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Heard: At Virginia Tech, Computers Help Solve a Math Class Problem

By on April 26, 2012
Domestic, Math, Required, STEM, Technology, Universities & Colleges

 

Apple iMac made with Photoshop CS3
I’m here to teach you math. Apple iMac made with Photoshop CS3 (Photo credit: Wikipedia)

For many students at Virginia Tech, math class means going to a massive computer lab called The Emporium, where the primary teaching comes through the glow of  computer screens — over 500 of them. The Washington Post reports that the math labs rose out of economic necessity as a response to budget cuts. Low and behold, the computer software is very effective, cheaper than actual professors and saves space. The computers will happily work with students whether at 8 pm or 3 a.m. — and won’t complain if they reek like a party.  Daniel de Vise reports:

 

The Emporium is the Wal-Mart of higher education, a triumph in economy of scale and a glimpse at a possible future of computer-led learning. Eight thousand students a year take introductory math in a space that once housed a discount department store. Four math instructors, none of them professors, lead seven courses with enrollments of 200 to 2,000. Students walk to class through a shopping mall, past a health club and a tanning salon, as ambient Muzak plays.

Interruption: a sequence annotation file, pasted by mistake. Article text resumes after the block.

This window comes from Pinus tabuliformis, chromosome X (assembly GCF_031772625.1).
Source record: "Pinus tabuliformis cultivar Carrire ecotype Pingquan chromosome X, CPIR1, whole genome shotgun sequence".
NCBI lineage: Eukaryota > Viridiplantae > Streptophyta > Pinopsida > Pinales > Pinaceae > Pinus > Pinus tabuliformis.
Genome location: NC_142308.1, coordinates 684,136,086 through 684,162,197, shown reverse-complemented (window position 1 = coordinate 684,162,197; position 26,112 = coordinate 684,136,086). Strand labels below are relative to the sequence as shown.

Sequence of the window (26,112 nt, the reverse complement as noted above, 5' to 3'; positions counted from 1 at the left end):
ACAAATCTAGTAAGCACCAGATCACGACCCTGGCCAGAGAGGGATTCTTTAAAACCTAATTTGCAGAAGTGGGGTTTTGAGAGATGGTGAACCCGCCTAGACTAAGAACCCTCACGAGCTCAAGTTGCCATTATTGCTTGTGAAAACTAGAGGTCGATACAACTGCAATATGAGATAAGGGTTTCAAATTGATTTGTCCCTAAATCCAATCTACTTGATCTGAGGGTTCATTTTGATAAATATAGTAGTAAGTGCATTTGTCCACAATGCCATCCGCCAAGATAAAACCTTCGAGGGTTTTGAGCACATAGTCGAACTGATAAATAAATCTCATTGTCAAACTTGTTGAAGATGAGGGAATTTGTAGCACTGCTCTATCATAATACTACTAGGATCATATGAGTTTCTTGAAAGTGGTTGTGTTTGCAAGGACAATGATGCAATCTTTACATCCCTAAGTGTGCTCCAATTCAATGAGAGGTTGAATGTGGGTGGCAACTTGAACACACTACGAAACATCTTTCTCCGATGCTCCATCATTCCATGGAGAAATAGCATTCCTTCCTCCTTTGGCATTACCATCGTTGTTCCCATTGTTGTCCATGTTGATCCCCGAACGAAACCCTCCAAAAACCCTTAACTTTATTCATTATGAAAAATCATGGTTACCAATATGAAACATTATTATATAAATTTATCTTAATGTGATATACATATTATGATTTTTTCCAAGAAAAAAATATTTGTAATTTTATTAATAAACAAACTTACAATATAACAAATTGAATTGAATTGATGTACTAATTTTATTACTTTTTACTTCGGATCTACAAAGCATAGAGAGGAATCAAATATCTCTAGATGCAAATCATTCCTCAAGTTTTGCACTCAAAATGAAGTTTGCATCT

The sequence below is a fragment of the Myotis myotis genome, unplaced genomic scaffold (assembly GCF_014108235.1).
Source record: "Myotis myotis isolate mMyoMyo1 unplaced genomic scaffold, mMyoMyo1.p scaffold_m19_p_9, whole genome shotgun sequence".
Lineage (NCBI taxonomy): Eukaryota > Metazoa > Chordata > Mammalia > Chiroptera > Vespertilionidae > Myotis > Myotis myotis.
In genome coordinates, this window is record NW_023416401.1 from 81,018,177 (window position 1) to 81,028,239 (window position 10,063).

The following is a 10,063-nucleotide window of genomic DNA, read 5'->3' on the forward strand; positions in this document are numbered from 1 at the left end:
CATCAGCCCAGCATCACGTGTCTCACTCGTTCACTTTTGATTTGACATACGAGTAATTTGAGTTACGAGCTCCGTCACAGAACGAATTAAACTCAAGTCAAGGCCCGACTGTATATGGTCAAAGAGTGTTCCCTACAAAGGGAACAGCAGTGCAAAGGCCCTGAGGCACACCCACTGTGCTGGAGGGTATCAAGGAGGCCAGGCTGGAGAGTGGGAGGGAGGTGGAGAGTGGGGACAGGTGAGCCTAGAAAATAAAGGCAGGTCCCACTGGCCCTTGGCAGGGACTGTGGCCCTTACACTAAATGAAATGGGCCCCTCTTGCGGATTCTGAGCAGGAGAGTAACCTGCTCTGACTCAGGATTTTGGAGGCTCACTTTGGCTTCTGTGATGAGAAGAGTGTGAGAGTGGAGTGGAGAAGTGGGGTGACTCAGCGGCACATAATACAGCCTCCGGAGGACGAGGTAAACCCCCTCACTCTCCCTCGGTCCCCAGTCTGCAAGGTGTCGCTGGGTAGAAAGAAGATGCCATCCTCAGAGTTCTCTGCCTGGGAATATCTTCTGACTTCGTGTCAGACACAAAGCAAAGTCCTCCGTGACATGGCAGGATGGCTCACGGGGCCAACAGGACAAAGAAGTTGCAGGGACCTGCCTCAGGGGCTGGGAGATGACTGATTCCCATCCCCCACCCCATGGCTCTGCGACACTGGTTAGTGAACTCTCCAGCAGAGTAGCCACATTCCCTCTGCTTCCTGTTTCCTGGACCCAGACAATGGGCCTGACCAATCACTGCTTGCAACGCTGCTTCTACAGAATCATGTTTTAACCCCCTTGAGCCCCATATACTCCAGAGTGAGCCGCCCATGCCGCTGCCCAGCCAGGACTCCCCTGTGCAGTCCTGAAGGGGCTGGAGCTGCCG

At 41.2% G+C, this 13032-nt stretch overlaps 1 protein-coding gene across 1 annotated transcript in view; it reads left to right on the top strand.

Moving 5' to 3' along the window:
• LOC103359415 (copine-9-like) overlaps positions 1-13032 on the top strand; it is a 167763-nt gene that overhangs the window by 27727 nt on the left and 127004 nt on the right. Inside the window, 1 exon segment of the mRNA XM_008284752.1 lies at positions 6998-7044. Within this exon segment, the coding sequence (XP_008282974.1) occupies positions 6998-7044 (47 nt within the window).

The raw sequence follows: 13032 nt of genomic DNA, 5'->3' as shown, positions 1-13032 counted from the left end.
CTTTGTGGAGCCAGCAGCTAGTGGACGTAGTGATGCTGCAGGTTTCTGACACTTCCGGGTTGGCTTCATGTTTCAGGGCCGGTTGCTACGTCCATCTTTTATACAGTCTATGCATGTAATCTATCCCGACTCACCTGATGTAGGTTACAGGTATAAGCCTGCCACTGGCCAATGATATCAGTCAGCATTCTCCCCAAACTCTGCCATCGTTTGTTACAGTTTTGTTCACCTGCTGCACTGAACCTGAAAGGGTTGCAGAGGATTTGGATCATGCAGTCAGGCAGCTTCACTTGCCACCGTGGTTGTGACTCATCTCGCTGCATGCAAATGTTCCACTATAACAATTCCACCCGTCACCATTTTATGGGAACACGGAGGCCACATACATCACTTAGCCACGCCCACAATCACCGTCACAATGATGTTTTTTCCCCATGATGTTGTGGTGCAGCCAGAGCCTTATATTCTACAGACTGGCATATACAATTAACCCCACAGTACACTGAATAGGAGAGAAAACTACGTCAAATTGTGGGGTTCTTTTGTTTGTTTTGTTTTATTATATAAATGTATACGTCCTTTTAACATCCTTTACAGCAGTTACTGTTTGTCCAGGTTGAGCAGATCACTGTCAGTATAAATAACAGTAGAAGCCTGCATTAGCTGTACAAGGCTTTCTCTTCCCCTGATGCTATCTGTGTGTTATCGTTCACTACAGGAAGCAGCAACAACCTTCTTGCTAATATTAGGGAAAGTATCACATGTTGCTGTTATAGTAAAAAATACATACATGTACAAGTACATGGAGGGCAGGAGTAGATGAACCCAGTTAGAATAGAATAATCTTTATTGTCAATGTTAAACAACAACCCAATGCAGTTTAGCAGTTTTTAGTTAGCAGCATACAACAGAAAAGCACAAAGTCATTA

The lab now accommodates 5,000 students in fall and 3,000 in spring, freeing up dozens of Virginia Tech classrooms.

“You don’t have to have a big lab to do what we do,” said Terri Bourdon, the senior math instructor who runs the Emporium. “You don’t have to have the big staff that we have. You just have to have the philosophy that we have, which is that you learn math by doing math.”

Students click their way through courses that unfold in a series of modules. Each lesson typically starts with an online lecture or reading passage, then leads to a series of problems. Students receive instant feedback; hints are dispensed and wrong answers explained. The module ends in a quiz. Faculty design every course and have added modest improvements over the years, such as interactive animation and embedded links that hark back to previous lessons.

via At Virginia Tech, computers help solve a math class problem – The Washington Post.



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